The challenge of reducing the energy used by traditional heating systems in battery-electric and plug-in hybrid cars is one automakers still grapple with today.

Reduced battery range in cold temperatures, combined with batteries working overtime to heat the cabin, can produce drastic declines in EPA-estimated range figures.

The Toyota Prius Prime plug-in hybrid, however, uses an advanced heat-pump design to minimize the loss of range.

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Toyota and Denso engineered the heat pump to include components from stationary commercial units, according to an in-depth look from SAE.

A liquid refrigerant that turns into a gas and then back into liquid, and a gas-injection circuit, help provide heat in temperatures as low as 14 degrees Fahrenheit.

How does it work? The basic principle is that gases cool down when they expand, and warm up when they're compressed.

Toyota Prius Prime heat pump

Toyota Prius Prime heat pump

In heating mode, the refrigerant gas is pushed from the compressor into the condenser, mounted under the dashboard.

The higher-temperature gas provides cabin heat that would otherwise require resistance heating in traditional systems, using considerably more energy than high-efficiency compressor and condenser.

READ THIS: 2017 Toyota Prius Prime plug-in hybrid preview 

The partially condensed gas then passes through an expansion valve for further decompression and then heads to a liquid-gas separator.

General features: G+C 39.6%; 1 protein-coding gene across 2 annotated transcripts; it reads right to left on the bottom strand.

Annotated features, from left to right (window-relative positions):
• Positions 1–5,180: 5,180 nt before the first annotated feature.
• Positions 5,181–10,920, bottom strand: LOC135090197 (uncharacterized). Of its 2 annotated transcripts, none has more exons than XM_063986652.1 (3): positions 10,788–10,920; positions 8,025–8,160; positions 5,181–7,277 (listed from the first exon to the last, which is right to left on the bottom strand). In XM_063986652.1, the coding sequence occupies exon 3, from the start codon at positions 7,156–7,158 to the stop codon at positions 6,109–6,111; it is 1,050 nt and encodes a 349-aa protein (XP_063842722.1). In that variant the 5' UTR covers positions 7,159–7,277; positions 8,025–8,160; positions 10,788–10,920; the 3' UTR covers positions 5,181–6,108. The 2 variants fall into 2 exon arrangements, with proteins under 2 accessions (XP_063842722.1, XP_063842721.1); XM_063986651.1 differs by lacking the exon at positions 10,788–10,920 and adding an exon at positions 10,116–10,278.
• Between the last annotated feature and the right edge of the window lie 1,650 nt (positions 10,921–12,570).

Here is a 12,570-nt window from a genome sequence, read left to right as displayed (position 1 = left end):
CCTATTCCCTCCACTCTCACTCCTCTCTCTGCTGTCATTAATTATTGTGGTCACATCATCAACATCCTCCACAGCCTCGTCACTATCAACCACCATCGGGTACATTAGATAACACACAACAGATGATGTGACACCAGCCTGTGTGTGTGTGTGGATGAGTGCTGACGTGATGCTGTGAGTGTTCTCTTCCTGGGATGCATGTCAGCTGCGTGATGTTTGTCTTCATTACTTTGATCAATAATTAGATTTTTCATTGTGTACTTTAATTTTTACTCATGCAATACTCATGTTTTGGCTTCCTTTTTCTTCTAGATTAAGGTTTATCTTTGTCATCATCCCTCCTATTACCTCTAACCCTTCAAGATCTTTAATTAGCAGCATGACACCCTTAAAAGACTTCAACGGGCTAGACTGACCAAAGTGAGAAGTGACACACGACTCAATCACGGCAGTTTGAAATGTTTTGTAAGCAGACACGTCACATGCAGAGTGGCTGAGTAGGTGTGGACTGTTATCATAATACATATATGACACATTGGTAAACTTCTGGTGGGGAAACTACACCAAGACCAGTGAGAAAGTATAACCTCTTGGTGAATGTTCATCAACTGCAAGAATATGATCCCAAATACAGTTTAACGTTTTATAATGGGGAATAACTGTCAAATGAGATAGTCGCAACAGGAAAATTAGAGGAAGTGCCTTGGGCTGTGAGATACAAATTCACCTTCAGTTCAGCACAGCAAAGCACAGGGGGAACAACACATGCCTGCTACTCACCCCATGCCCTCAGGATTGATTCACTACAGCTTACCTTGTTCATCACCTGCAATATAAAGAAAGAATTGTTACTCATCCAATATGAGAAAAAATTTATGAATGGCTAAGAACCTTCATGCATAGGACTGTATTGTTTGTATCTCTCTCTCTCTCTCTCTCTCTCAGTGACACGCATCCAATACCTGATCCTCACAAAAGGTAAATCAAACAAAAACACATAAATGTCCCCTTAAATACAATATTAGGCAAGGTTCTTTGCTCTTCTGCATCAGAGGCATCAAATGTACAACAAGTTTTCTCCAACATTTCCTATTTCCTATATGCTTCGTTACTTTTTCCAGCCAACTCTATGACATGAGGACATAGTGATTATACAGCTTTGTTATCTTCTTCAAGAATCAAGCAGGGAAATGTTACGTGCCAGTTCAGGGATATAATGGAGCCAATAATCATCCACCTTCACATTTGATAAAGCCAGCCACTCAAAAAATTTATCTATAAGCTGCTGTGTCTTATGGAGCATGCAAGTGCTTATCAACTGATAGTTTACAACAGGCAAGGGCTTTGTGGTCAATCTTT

This process provides the heat-pump circuit extra help in cold temperatures.

Toyota Prius Prime heat pump

Toyota Prius Prime heat pump

Following its trip through the separator, the gas then flows through a throttle passage, outer condenser, and finally absorbs heat from ambient air for interior heat.

The challenge of controlling humidity is met with two circuits for specific ambient-temperature ranges—one for 32 to 40 degrees F, another for 40 to 60 degrees F.

The humidity and temperature sensor tell the evaporator to vaporize any liquid refrigerant and to absorb heat from air flowing through the heat exchanger itself.

When air conditioning is active, the compressor gives up heat and condenses the refrigerant.

2017 Toyota Prius Prime Premium

2017 Toyota Prius Prime Premium

Both circuits operate during cabin heating, too.

The system helps the Prius Prime work efficiently in six different HVAC modes: cabin cooling, cabin heating, serial dehumidification, parallel dehumidification, defrosting, and heat-pump generated cabin heat.

CHECK OUT: 2017 Toyota Prius Prime: gas mileage, electric range review

When the car is operating in all-electric mode, the process is trickier since there is no waste heat from the engine to help the process.

Overall, Toyota and Denso say the system uses 63 percent less energy than a traditional heating system, and helps extend the car's battery range up to 21 percent in cold temperatures.

2017 Toyota Prius Prime Premium

2017 Toyota Prius Prime Premium

The complex system lets the Prius Prime keep its gasoline engine off for longer distances, which helps with fuel economy and range.

Given its success in hybrid applications, Toyota has said it will use the Denso heat pump in future all-electric vehicles as well.


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